The following functions, classes, and interfaces are available from the top-level protocols package.
|component, protocol [, default])|
Return an implementation of protocol (a protocol object) for component (any object). The implementation returned may be component, or an adapter that implements the protocol on its behalf. If no implementation is available, return default. If no default is provided, raise protocols.AdaptationFailure.
A detailed description of this function's operations and purpose may be found in section 1.1.3.
When invoked in the top-level code of a module, this function only accepts
moduleProvides keyword argument. When invoked in the body of a
class definition, this function accepts any keyword arguments except
moduleProvides. The complete list of keyword arguments can be found
in section 1.1.6.
When used in a class body, this function works by temporarily replacing
__metaclass__ of the class. If your class sets an explicit
__metaclass__, it must do so before advise() is
called, or the protocol declarations will not occur!
|ob [, provides=[ ]][, doesNotProvide=[ ]])|
If you are using the ``Abstract Base Class'' or ABC style of interface documentation, you may wish to also use the name and value attributes. If supplied, the Attribute object will act as a data descriptor, supplying value as a default value, and storing any newly set value in the object's instance dictionary. This is useful if you will be subclassing the abstract base and creating instances of it, but still want to have documentation appear in the interface. When the interface is displayed with tools like pydoc or help(), the attribute documentation will be shown.
|factory, provides [, forTypes=[ ]][, forProtocols=[ ]][, forObjects=[ ]])|
Declare that factory is an IAdapterFactory whose return value provides the protocols listed in provides as an adapter for the classes/types listed in forTypes, for objects providing the protocols listed in forProtocols, and for the specific objects listed in forObjects.
This function is shorthand for calling the primitive declaration functions (declareAdapterForType, declareAdapterForProtocol, and declareAdapterForObject) for each of the protocols listed in provides and each of the items listed in the respective keyword arguments.
|typ [, instancesProvide=[ ]][, instancesDoNotProvide=[ ]])|
Declare that instances of class or type typ do or do not provide implementations of the specified protocols. instancesProvide and instancesDoNotProvide must be sequences of protocol objects that provide (or are adaptable to) the IOpenProtocol interface, such as protocols.Interface subclasses, or Interface objects from Zope or Twisted.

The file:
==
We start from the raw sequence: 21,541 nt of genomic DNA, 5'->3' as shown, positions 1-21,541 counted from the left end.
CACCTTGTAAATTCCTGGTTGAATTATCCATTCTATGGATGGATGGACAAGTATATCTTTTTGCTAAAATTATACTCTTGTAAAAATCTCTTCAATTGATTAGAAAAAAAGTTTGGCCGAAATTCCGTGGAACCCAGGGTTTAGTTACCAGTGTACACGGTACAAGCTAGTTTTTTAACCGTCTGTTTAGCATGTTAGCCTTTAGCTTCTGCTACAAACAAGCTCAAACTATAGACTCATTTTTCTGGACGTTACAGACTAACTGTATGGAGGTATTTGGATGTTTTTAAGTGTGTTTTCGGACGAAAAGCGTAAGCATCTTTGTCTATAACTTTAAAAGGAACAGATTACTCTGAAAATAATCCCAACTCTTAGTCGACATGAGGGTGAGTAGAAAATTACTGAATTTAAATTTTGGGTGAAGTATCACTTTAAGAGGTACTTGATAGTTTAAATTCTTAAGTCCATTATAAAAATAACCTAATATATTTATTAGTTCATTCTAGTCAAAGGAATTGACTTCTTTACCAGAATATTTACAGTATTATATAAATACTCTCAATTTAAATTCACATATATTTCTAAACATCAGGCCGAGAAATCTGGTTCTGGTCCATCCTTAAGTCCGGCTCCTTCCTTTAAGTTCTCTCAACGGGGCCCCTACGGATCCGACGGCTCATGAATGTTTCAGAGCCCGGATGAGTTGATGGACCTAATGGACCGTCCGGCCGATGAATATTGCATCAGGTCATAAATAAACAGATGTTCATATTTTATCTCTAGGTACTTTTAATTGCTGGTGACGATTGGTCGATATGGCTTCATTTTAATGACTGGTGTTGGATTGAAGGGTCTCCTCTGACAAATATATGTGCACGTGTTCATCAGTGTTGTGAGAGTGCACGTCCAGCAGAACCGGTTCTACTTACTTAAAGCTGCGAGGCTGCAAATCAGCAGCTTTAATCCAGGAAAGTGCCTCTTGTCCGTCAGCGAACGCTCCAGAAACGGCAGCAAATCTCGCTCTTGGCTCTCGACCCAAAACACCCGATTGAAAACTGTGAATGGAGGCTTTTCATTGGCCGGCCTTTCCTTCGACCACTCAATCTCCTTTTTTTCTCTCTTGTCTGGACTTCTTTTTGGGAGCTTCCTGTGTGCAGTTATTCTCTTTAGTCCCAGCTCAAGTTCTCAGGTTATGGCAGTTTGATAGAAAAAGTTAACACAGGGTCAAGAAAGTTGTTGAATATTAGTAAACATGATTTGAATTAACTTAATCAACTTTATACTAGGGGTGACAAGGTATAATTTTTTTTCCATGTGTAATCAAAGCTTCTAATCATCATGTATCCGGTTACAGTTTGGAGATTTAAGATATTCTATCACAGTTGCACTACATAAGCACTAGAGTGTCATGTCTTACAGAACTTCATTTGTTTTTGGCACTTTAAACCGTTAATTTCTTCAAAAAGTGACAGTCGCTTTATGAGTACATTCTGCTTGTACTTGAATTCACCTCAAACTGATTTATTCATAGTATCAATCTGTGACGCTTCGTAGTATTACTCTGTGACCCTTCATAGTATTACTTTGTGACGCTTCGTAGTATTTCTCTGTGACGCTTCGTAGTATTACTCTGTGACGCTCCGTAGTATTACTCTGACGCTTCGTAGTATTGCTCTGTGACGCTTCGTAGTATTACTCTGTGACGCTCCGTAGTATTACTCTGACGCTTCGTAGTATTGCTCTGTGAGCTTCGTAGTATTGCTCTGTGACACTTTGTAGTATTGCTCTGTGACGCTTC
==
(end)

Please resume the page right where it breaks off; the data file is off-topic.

This function is shorthand for calling declareAdapterForType() with NO_ADAPTER_NEEDED and DOES_NOT_SUPPORT as adapters from the type to each of the specified protocols. Note, therefore, that the listed protocols must be adaptable to IOpenProtocol.
|baseType, [methods=(), implicit=False])|
baseType should be a type object, and methods should be a sequence of attribute or method names. (The order of the names is not important.) The implicit flag allows adapting objects that don't explicitly declare support for the protocol.
If you supply a true value for the implicit flag, the returned protocol
will also adapt objects that have the specified methods or attributes. In
protocolForType(file, ['read','close'], True) returns a
protocol that will consider any object with read and close
methods to provide that protocol, as well as objects that explicitly support
A more detailed description of this function's operations and purpose may be found in section 1.1.8.
(Note: this function may generate up to
objects, so beware of using large method lists.)
The purpose of this function is to permit modules to refer to protocols defined in another module, that may or may not be present at runtime. A more detailed description of this function's operations and purpose may be found in section 1.1.8.
protocols.sequenceOf(IFoo)is a protocol that represents a protocols.IBasicSequence of objects supporting the IFoo protocol. It is guaranteed that you will receive the same protocol object if you call this routine more than once with the same protocol, even across pickling and unpickling of the returned protocol object.
When this function creates a new sequence protocol, it automatically declares
an adapter function from protocols.IBasicSequence to the new protocol.
The adapter function returns the equivalent of
[adapt(x,protocol) for x
in sequence], unless one of the adaptations fails, in which case it returns
None, causing the adaptation to fail.
The built-in list and tuple types are declared as implementations of protocols.IBasicSequence, so protocols returned by sequenceOf() can be used immediately to convert lists or tuples into lists of objects supporting protocol. If you need to adapt other kinds of sequences using your sequenceProtocol(), you will need to declare that those sequences implement protocols.IBasicSequence unless they subclass tuple, list, or some other type that implements protocols.IBasicSequence.
This approach is useful when an adapter wants to hold information on behalf of its subject, that must not be lost when the subject is adapted in more than one place.
Note that for a StickyAdapter subclass to be useful, the types it adapts must support IOpenProvider. See section 1.1.6, ``Protocol Declarations for Individual Objects'' for more information on this. Also, you should never declare that a StickyAdapter subclass adapts an individual object (as opposed to a type or protocol), since such a declaration would create a conflict when the adapter instance tries to register itself as an adapter for that same object and protocol.
StickyAdapter adds one attribute to those defined by Adapter: